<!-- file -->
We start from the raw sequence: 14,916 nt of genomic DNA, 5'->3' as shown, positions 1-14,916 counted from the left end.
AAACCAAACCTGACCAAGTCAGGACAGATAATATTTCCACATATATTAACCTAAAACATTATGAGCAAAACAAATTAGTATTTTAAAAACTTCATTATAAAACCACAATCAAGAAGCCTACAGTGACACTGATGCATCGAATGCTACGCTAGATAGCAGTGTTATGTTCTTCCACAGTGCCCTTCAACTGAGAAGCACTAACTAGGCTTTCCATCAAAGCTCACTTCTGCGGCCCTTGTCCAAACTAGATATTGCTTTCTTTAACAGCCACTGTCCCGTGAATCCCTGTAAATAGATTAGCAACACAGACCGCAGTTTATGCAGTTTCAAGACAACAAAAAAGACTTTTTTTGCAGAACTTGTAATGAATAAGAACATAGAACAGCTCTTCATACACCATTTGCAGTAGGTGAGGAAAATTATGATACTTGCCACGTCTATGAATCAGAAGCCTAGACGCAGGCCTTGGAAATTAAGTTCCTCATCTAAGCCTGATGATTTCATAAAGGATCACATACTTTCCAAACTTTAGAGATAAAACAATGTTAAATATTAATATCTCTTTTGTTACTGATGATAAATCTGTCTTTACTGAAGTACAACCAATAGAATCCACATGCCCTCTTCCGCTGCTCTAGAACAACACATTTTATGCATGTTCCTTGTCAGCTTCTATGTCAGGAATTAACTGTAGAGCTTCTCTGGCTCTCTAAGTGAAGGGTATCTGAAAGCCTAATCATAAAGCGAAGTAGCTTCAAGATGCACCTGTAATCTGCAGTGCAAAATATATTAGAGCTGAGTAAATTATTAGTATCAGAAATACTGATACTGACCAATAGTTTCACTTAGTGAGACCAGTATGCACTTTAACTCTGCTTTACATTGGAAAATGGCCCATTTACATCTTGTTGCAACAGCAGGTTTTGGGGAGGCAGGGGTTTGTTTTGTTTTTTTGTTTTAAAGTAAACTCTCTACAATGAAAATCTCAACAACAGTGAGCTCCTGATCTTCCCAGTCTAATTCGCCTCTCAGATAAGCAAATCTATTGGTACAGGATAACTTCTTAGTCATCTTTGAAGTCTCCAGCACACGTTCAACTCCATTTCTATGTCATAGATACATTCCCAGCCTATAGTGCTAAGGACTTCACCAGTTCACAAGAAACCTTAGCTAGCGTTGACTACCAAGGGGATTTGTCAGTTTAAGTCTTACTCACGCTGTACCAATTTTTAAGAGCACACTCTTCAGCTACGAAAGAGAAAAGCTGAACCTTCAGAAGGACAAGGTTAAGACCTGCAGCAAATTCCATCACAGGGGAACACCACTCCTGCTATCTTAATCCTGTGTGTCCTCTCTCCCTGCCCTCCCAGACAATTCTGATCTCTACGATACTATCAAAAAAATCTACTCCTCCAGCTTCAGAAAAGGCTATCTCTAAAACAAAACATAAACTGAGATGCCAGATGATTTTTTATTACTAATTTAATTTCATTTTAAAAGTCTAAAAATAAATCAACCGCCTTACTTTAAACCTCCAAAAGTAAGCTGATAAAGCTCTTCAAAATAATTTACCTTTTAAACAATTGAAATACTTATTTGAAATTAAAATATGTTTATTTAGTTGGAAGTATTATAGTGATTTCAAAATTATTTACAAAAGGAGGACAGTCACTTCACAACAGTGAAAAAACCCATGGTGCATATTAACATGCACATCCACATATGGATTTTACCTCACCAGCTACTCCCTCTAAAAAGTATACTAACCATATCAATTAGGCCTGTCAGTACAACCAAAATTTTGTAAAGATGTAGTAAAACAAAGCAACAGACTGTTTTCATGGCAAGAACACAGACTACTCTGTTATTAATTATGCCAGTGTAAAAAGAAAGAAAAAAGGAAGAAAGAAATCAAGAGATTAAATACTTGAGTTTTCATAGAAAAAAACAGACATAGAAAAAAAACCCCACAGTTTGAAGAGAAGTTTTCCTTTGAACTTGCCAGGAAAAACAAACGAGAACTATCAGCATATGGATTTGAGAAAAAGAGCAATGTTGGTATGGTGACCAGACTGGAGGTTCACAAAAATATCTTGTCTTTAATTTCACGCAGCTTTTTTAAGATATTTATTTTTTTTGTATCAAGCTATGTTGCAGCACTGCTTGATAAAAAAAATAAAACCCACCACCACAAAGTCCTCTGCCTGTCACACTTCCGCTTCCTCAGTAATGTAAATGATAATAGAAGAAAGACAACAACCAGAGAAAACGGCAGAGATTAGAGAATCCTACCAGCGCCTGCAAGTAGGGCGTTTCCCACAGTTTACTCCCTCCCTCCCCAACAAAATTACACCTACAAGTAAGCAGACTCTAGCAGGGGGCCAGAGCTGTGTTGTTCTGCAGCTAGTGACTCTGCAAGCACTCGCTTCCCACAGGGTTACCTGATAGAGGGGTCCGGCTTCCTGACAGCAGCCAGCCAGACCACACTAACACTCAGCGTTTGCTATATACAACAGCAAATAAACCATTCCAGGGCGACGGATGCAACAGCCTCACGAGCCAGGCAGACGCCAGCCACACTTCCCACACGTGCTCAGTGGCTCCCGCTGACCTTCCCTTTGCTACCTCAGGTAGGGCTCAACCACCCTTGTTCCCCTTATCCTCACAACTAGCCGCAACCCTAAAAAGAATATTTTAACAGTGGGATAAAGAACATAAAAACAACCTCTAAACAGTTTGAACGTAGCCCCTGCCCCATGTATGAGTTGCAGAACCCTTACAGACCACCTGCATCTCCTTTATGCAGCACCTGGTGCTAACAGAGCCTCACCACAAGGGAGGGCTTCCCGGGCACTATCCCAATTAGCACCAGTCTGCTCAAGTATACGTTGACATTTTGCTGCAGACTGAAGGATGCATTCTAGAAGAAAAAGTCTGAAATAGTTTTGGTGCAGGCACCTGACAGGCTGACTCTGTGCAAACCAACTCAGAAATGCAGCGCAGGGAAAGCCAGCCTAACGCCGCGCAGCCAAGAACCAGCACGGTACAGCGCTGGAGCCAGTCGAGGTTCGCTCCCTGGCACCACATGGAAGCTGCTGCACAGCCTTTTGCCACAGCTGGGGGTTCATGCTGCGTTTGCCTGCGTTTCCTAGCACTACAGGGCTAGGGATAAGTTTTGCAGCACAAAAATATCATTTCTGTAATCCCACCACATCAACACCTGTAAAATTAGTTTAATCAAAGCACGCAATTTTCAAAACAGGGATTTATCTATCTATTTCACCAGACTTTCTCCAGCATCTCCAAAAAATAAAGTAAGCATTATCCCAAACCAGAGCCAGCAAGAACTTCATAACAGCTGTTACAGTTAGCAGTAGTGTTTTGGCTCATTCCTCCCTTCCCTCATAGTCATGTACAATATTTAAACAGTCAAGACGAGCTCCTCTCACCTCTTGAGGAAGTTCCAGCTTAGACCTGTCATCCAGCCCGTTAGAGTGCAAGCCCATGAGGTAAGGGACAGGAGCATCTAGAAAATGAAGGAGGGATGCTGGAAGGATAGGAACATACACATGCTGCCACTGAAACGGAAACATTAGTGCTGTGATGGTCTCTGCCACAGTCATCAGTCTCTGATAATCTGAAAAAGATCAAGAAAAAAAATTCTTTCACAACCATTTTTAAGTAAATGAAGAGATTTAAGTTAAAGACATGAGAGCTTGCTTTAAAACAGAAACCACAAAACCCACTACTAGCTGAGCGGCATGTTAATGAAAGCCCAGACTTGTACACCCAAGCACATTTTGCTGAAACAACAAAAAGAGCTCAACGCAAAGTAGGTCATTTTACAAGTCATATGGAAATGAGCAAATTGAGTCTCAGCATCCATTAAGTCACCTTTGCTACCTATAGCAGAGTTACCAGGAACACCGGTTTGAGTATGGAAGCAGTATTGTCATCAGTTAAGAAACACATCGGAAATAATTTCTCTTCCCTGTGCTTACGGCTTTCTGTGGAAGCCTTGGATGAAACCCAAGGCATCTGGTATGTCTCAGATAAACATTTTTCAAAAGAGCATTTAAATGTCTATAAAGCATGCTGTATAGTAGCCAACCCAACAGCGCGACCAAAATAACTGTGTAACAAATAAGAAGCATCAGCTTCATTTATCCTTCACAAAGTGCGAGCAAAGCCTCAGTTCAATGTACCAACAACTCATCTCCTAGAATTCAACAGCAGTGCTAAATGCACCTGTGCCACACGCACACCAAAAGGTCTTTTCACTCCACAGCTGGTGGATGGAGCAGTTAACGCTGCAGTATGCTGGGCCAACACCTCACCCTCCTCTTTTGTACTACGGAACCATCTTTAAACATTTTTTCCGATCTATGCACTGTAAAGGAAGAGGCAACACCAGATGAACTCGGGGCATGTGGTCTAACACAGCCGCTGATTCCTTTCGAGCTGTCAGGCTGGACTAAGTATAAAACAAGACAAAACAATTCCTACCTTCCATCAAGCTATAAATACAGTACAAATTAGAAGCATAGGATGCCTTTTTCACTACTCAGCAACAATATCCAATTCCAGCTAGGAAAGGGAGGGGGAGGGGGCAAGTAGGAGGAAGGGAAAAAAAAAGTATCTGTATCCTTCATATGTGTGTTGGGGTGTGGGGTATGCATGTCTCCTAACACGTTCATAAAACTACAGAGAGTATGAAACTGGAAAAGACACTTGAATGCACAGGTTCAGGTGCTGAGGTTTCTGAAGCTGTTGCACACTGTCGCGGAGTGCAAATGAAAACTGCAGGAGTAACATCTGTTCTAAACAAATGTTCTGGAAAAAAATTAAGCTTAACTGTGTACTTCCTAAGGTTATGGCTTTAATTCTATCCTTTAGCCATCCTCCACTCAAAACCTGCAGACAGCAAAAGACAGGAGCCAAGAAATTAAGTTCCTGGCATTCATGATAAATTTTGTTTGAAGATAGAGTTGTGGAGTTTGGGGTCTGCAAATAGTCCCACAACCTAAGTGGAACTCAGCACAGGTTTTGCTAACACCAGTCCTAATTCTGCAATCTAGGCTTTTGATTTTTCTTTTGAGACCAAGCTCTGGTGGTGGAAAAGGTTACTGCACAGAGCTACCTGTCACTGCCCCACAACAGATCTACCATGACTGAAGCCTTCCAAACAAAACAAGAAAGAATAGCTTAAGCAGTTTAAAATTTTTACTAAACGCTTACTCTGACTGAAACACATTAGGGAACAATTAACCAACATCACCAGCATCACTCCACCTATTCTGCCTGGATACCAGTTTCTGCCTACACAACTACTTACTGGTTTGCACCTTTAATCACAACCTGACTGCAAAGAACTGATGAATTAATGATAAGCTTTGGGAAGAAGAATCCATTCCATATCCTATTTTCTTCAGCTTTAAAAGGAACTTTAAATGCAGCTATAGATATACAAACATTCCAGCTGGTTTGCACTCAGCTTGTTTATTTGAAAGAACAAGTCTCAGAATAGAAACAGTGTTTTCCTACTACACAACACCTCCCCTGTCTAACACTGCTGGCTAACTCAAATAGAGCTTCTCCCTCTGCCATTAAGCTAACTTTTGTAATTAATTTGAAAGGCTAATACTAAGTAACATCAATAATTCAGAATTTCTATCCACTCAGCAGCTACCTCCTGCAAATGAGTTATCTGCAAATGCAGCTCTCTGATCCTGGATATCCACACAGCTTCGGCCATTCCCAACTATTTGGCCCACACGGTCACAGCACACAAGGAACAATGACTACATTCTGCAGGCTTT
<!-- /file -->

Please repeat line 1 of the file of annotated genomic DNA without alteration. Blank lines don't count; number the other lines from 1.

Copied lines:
We start from the raw sequence: 14,916 nt of genomic DNA, 5'->3' as shown, positions 1-14,916 counted from the left end.